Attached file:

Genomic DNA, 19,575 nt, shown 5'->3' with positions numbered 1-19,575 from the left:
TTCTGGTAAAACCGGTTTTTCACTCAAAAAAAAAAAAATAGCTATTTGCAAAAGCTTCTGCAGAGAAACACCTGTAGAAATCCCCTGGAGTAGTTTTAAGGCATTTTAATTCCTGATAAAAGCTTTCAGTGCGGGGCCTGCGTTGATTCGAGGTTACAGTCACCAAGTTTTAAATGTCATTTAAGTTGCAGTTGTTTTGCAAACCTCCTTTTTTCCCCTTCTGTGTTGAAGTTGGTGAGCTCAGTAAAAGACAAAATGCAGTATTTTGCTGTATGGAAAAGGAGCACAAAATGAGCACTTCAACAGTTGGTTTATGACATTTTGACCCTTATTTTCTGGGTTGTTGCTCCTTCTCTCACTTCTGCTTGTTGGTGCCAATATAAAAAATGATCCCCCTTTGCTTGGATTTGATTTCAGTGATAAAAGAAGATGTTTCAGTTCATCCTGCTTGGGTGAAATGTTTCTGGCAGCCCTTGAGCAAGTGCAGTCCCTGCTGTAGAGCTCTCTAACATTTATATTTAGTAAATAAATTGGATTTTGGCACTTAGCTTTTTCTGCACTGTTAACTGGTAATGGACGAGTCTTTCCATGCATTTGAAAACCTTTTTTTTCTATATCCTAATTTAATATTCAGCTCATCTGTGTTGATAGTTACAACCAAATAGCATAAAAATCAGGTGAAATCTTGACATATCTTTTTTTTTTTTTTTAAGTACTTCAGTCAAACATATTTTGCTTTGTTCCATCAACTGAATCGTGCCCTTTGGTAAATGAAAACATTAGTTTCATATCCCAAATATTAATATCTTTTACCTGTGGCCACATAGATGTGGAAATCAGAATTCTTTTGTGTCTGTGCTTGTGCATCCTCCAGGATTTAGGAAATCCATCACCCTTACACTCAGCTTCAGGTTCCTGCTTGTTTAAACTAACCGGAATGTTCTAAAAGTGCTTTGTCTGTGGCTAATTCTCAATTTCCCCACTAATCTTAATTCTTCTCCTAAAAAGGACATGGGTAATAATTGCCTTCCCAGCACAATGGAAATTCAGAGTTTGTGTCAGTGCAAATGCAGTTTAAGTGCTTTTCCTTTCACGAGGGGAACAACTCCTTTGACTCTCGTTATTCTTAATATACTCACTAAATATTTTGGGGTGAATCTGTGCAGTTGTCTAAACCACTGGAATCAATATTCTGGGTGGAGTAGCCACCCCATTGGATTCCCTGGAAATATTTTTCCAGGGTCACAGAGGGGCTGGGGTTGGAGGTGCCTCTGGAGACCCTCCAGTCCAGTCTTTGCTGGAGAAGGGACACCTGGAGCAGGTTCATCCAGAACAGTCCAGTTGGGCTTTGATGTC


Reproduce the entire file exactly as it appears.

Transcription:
Genomic DNA, 19,575 nt, shown 5'->3' with positions numbered 1-19,575 from the left:
TTCTGGTAAAACCGGTTTTTCACTCAAAAAAAAAAAAATAGCTATTTGCAAAAGCTTCTGCAGAGAAACACCTGTAGAAATCCCCTGGAGTAGTTTTAAGGCATTTTAATTCCTGATAAAAGCTTTCAGTGCGGGGCCTGCGTTGATTCGAGGTTACAGTCACCAAGTTTTAAATGTCATTTAAGTTGCAGTTGTTTTGCAAACCTCCTTTTTTCCCCTTCTGTGTTGAAGTTGGTGAGCTCAGTAAAAGACAAAATGCAGTATTTTGCTGTATGGAAAAGGAGCACAAAATGAGCACTTCAACAGTTGGTTTATGACATTTTGACCCTTATTTTCTGGGTTGTTGCTCCTTCTCTCACTTCTGCTTGTTGGTGCCAATATAAAAAATGATCCCCCTTTGCTTGGATTTGATTTCAGTGATAAAAGAAGATGTTTCAGTTCATCCTGCTTGGGTGAAATGTTTCTGGCAGCCCTTGAGCAAGTGCAGTCCCTGCTGTAGAGCTCTCTAACATTTATATTTAGTAAATAAATTGGATTTTGGCACTTAGCTTTTTCTGCACTGTTAACTGGTAATGGACGAGTCTTTCCATGCATTTGAAAACCTTTTTTTTCTATATCCTAATTTAATATTCAGCTCATCTGTGTTGATAGTTACAACCAAATAGCATAAAAATCAGGTGAAATCTTGACATATCTTTTTTTTTTTTTTTAAGTACTTCAGTCAAACATATTTTGCTTTGTTCCATCAACTGAATCGTGCCCTTTGGTAAATGAAAACATTAGTTTCATATCCCAAATATTAATATCTTTTACCTGTGGCCACATAGATGTGGAAATCAGAATTCTTTTGTGTCTGTGCTTGTGCATCCTCCAGGATTTAGGAAATCCATCACCCTTACACTCAGCTTCAGGTTCCTGCTTGTTTAAACTAACCGGAATGTTCTAAAAGTGCTTTGTCTGTGGCTAATTCTCAATTTCCCCACTAATCTTAATTCTTCTCCTAAAAAGGACATGGGTAATAATTGCCTTCCCAGCACAATGGAAATTCAGAGTTTGTGTCAGTGCAAATGCAGTTTAAGTGCTTTTCCTTTCACGAGGGGAACAACTCCTTTGACTCTCGTTATTCTTAATATACTCACTAAATATTTTGGGGTGAATCTGTGCAGTTGTCTAAACCACTGGAATCAATATTCTGGGTGGAGTAGCCACCCCATTGGATTCCCTGGAAATATTTTTCCAGGGTCACAGAGGGGCTGGGGTTGGAGGTGCCTCTGGAGACCCTCCAGTCCAGTCTTTGCTGGAGAAGGGACACCTGGAGCAGGTTCATCCAGAACAGTCCAGTTGGGCTTTGATGTC